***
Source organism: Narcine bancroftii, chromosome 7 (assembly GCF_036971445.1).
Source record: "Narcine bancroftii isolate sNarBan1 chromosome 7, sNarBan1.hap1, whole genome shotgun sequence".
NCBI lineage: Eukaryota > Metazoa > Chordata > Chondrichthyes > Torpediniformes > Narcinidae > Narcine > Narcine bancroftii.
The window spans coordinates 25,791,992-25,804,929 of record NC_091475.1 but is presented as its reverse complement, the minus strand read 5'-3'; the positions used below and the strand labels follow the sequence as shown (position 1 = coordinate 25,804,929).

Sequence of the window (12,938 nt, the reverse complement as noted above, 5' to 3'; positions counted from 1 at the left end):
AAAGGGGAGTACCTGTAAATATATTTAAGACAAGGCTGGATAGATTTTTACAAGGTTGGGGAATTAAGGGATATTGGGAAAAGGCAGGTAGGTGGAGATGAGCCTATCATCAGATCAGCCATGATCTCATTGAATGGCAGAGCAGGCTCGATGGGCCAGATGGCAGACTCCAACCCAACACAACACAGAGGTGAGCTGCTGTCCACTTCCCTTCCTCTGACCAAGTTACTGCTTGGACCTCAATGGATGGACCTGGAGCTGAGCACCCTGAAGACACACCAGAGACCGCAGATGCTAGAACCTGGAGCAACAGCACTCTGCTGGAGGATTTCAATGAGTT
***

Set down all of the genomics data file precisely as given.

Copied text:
Source organism: Narcine bancroftii, chromosome 7 (assembly GCF_036971445.1).
Source record: "Narcine bancroftii isolate sNarBan1 chromosome 7, sNarBan1.hap1, whole genome shotgun sequence".
NCBI lineage: Eukaryota > Metazoa > Chordata > Chondrichthyes > Torpediniformes > Narcinidae > Narcine > Narcine bancroftii.
The window spans coordinates 25,791,992-25,804,929 of record NC_091475.1 but is presented as its reverse complement, the minus strand read 5'-3'; the positions used below and the strand labels follow the sequence as shown (position 1 = coordinate 25,804,929).

Sequence of the window (12,938 nt, the reverse complement as noted above, 5' to 3'; positions counted from 1 at the left end):
AAAGGGGAGTACCTGTAAATATATTTAAGACAAGGCTGGATAGATTTTTACAAGGTTGGGGAATTAAGGGATATTGGGAAAAGGCAGGTAGGTGGAGATGAGCCTATCATCAGATCAGCCATGATCTCATTGAATGGCAGAGCAGGCTCGATGGGCCAGATGGCAGACTCCAACCCAACACAACACAGAGGTGAGCTGCTGTCCACTTCCCTTCCTCTGACCAAGTTACTGCTTGGACCTCAATGGATGGACCTGGAGCTGAGCACCCTGAAGACACACCAGAGACCGCAGATGCTAGAACCTGGAGCAACAGCACTCTGCTGGAGGATTTCAATGAGTT